In addition, each paper must be accompanied by an email message from a supervising faculty member verifying that the author(s) performed the research       described in the paper while enrolled as undergraduate students during the 2008-9 and/or 2009-10 academic year.By custom, faculty members are not named       co-authors of Undergraduate Student Workshop papers, although they may be recognized in the acknowledgments section of the paper.
Faculty Participation

      Since many undergraduate students do not normally read the EC newsgroups and mailing lists, faculty participation is a key element for promoting this       workshop. Faculty who have taught undergraduate courses related to evolutionary computation, or who have supervised undergraduate research activities in the       field, are encouraged to consider which of their outstanding students might wish to submit papers for the workshop. In addition, faculty members who are       interested in undergraduate education may serve on the workshop panel. The panel will provide an excellent opportunity for sharing project ideas and pedagogy       related to evolutionary computation. Interested faculty members should contact the workshop organizers at ayworkshops@uaa.alaska.edu.
Organizing Committee

      Each member of the commi

Clare Bates Congdon
University of Southern Maine
P.O. Box 9300, Portland, ME 04104 USA
PH: 1-207-228-8441
Fax: 1-207-228-8271

ttee has been active in research involving evolutionary computation. Collectively, they have published more than 100 journal and       refereed conference papers and technical reports, and have received research funding exceeding $1 million.
Frank W. Moore
University of Alaska Anchorage
SSB 154 L, 3211 Providence Dr., Anchorage, AK 99508 USA
PH: 1-907-786-4819
FAX: 1-907-786-6162

Frank Moore is an Associate Professor of Computer Science at the University of Alaska Anchorage. He received his BSCE, MSCE, and PhD from Wright State University. He has taught computer science, computer engineering, and electrical engineering courses at the undergraduate and graduate level since 1997. In addition, he has over six years of industry experience developing software for a wide variety of military projects. His recent research at the Air Force Research Laboratory has used evolutionary computation to optimize transforms that outperform wavelets for signal compression and reconstruction under conditions subject to quantization and thresholding.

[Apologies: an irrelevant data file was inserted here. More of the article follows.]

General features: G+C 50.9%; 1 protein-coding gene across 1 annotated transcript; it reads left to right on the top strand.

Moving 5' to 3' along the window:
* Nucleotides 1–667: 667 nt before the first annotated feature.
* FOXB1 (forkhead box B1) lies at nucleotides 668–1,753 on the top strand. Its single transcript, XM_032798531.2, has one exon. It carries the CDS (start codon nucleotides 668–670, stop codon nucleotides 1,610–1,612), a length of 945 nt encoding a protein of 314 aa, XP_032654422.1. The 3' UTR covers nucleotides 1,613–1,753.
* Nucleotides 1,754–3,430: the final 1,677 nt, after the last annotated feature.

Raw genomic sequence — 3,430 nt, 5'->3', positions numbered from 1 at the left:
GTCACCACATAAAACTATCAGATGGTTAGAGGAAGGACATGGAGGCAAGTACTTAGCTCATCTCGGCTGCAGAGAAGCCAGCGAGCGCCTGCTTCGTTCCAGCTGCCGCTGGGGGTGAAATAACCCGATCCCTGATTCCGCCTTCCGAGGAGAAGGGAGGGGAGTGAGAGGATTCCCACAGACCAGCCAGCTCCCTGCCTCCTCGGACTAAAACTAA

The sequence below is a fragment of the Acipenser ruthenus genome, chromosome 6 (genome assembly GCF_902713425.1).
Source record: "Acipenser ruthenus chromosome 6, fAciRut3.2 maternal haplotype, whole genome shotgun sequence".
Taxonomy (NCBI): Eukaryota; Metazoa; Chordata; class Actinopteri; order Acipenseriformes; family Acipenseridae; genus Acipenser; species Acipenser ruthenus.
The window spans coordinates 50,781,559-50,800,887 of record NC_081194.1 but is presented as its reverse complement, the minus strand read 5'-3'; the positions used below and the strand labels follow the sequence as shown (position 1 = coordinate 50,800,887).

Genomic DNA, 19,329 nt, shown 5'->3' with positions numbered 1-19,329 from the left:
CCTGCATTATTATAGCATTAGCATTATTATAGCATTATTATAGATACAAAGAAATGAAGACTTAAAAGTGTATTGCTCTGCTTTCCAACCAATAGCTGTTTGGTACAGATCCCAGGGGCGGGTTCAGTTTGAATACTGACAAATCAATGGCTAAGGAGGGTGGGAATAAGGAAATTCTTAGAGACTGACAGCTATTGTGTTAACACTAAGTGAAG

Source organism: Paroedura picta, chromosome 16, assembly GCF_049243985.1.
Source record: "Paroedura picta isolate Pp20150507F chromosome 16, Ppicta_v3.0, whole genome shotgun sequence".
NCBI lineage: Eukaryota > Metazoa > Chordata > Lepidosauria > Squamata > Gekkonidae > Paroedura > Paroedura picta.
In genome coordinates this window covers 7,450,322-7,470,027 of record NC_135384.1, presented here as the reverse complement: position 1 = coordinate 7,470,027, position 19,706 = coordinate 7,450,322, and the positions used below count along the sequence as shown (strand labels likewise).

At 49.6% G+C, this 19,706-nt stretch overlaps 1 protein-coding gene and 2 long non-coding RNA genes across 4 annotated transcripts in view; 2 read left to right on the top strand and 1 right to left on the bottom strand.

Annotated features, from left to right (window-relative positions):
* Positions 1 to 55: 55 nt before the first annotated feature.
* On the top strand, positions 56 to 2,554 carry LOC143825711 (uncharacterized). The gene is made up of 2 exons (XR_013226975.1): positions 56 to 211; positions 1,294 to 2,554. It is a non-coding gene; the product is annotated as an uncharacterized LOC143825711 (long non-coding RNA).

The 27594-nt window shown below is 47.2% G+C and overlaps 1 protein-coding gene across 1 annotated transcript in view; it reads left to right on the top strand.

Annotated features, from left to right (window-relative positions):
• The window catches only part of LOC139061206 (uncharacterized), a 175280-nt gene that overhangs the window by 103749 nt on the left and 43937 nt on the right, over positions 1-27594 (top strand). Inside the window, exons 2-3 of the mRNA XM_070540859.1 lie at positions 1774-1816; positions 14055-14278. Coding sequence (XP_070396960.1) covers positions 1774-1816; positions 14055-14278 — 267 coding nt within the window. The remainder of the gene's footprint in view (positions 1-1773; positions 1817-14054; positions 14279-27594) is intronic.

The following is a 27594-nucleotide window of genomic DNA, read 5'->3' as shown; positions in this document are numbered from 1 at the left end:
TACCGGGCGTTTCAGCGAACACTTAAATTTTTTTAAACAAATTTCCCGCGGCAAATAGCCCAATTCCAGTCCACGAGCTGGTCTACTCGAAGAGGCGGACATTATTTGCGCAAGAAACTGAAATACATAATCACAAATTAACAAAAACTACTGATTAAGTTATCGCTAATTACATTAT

Contact Point
      Frank W. Moore
Clare Bates Congdon received her BA from Wesleyan University and MS and PhD from The University of Michigan, and has been teaching evolutionary computation and machine learning to undergraduates for over a dozen years. She is an advocate and mentor for undergraduate research, and has been bringing undergraduate students to GECCO and other conferences to present their evolutionary computation research since 2000. Her research (including that done with undergraduates) includes evolutionary computation as applied to areas such as bioinformatics, art, and robotics; her project "Machine Learning for Phylogenetics and Genomics" is funded by the NIH INBRE program.